Monday, September 26, 2022
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FDA authorizes COVID-19 shots for youngest Americans



The Food and Drug Administration on Friday authorized COVID-19 vaccines for emergency use in Americans as young as 6 months, a major step in launching a nationwide pediatric rollout as soon as Tuesday.

Regulators approved shots from Pfizer-BioNTech for persons aged 6 months through 4 years. Previously, the company’s vaccine was available to those 5 and older.

The FDA authorized Moderna’s vaccine for persons aged 6 months through 17 years, expanding the use of the drugmaker’s vaccine beyond adults.

The decision caps a lengthy wait for parents who were eager to vaccinate their youngest children. They say providing some level of protection against severe disease will help them pivot to normal activities.

“As we have seen with older age groups, we expect that the vaccines for younger children will provide protection from the most severe outcomes of COVID-19, such as hospitalization and death,” FDA Commissioner Robert M. Califf said. “Those trusted with the care of children can have confidence in the safety and effectiveness of these COVID-19 vaccines and can be assured that the agency was thorough in its evaluation of the data.”

Pfizer proposed a three-dose regimen for children ages 6 months to 4 years that uses one-tenth of the adult dose. It released data in May that showed a preliminary efficacy of 80% after the third dose, though it was based on a small sample of symptomatic cases in the trial. A final analysis is pending.

Moderna has proposed a two-dose regimen for children ages 6 months to 5 years that uses one-fourth of the adult dose. It released data in late April that said the shots were 37% to 51% effective against symptomatic infection — a low level that is still on par with what adults would expect against the omicron variant after two doses.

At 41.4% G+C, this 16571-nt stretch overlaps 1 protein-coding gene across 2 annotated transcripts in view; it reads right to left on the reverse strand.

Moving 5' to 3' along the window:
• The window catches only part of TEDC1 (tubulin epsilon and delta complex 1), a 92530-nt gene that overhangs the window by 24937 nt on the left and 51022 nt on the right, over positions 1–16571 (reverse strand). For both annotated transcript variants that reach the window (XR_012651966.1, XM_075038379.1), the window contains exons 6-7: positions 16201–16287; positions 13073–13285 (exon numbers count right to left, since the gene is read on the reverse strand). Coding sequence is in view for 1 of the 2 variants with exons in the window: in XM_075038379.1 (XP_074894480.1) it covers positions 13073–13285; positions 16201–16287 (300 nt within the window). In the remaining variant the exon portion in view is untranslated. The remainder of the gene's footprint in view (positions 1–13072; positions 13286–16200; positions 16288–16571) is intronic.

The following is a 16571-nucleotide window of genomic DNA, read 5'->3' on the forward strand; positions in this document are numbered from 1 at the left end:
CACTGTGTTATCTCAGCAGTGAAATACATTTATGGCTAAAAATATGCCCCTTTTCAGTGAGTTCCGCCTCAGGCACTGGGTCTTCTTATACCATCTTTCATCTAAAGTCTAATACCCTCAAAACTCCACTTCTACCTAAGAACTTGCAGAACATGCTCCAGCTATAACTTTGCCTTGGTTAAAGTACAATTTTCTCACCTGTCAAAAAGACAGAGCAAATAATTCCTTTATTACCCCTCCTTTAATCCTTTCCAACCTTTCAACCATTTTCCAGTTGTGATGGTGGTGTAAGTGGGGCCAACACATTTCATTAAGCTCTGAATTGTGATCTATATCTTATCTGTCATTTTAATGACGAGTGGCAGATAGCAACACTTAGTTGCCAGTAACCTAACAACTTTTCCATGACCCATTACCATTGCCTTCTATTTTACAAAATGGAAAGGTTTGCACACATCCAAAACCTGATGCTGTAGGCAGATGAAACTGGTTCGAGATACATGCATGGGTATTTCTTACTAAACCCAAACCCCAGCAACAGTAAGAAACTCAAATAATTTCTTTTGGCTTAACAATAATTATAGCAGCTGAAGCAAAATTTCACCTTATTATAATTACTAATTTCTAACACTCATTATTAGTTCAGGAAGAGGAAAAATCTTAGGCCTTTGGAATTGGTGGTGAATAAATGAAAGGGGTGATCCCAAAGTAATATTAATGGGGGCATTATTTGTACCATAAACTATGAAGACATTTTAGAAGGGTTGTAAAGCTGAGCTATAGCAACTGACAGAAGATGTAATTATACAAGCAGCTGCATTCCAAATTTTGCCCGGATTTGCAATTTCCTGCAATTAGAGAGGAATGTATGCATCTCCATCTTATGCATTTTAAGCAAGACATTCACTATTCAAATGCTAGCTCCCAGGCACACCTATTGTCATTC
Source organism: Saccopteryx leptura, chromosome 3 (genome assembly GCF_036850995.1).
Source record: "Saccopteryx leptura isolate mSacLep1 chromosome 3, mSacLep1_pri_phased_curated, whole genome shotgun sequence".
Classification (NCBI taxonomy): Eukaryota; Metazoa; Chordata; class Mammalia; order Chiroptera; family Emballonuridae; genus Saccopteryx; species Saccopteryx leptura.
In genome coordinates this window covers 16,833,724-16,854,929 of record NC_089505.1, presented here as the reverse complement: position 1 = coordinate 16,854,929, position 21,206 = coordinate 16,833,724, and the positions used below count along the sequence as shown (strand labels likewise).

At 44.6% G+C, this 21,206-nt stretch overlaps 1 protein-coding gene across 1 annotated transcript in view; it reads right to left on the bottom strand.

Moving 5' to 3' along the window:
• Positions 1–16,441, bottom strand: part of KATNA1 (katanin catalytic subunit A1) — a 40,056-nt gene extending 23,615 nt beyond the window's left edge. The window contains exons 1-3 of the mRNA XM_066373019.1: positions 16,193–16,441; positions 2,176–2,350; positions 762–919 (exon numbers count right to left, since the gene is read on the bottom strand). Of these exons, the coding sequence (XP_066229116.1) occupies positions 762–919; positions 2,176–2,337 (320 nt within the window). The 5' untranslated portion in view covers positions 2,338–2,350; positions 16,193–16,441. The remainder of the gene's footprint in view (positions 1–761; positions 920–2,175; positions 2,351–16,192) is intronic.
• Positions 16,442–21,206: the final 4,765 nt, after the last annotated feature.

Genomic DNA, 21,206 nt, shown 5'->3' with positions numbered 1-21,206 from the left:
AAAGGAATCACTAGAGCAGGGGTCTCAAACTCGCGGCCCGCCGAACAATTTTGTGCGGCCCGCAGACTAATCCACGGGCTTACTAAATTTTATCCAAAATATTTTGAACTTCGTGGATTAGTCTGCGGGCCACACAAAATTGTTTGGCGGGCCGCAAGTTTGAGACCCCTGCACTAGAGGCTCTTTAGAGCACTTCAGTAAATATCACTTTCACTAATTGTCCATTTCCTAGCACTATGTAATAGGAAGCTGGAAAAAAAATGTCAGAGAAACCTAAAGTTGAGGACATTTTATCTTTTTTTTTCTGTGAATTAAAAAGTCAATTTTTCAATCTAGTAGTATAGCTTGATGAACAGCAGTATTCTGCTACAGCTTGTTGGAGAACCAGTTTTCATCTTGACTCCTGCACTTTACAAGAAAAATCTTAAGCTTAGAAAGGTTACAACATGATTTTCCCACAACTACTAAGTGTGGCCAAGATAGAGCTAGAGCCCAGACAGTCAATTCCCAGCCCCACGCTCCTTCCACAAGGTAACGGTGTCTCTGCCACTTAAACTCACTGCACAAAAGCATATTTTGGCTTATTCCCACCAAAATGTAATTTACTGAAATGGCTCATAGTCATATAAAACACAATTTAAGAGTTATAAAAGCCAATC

It is studying the impact of a third dose in children, meaning the drugmaker could catch up to Pfizer’s version and provide similar levels of protection.

Advisers to the Centers for Disease Control and Prevention will meet on Friday and Saturday to discuss who should get the vaccines and offer an endorsement of the shots. CDC Director Rochelle Walensky will give a final sign-off over the weekend, clearing the way for administration following the Juneteenth holiday.

Uptake could be slow at first. Many parents are in “wait and see” mode and want other families to get the shots first, or don’t think young people will suffer bad outcomes from COVID-19 and might not get their children vaccinated.

Florida Gov. Ron DeSantis, a Republican, said his state will not use any of its resources to promote or distribute the shots. His state is the only one that did not pre-order shots for the youngest age group, prompting hospitals and pediatricians to complain they will have to seek the vaccines on their own, causing a delay.

For more information, visit The Washington Times COVID-19 resource page.





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